”The danger is that if we invest too much in developing Al and too little in developing human consciousness, the very sophisticated artificial intelligence of computers might only serve to empower the natural stupidity of humans.” – Yuval Noah Harari
As I read this comment by Harari, it made me reflect on the various Fellowships run by Aspen Institute / Ananta Centre – and their criticality and impact in shaping our world. Preserving our humanity is essential to our survival.
As we hurtle towards the vortex of AI, we are caught in rightful debates about taking a development ‘pause’, creating regulatory frameworks and instituting checks and balances around it. And yet, I doubt anyone truly believes we can slowdown (let alone contain) any technological advancement.
Maybe the core debate we really ought to be having is this: what is it about our humanity that we really ought to be strengthening or preserving – that which we wish to pass on to our future generations? As mentioned by a character in The Portable Phonograph (a poignant piece by Walter Van Tilburg Clark, that forms part of our Aspen/Ananta Fellowship readings): “When I perceived what was happening, I told myself, it is the end. I cannot take much. I have saved what I love, the soul of what was good in us here.”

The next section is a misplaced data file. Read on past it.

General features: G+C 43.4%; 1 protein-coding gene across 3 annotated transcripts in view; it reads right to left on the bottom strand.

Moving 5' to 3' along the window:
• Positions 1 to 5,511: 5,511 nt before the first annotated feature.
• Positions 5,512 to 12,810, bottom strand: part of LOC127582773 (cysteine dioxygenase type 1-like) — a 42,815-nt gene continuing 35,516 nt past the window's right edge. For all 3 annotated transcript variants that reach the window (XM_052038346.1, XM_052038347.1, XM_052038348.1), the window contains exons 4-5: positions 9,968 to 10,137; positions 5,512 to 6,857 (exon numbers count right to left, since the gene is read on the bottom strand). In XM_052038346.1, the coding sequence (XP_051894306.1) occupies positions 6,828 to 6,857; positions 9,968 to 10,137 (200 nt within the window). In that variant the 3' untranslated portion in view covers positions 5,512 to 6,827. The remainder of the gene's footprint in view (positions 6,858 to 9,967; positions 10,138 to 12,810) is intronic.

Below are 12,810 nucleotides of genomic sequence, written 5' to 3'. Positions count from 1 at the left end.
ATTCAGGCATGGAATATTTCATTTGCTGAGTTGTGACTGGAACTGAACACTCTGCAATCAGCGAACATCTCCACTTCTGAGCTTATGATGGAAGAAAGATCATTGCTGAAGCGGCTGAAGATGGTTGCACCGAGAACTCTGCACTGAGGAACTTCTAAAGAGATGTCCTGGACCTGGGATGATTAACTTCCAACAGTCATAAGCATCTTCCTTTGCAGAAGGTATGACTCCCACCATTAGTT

And so what is this soul (or human consciousness that Harari mentions) that demands vigorous preservation? It is our ability to be compassionate, the love of a mother for her baby, the richness of Tagore’s poetry, the wisdom of Aristotle and Confucius’ words, the magic of Tchaikovsky’s music, the qualities of Mandela and Gandhi. These constitute the essence and crucible of human consciousness. It is what our Aspen/Ananta Fellowship partakes richly from – to nurture new generations of leaders that seek to make a better world around them. And if we have enough of these minds and leaders, we have little to fear from technology.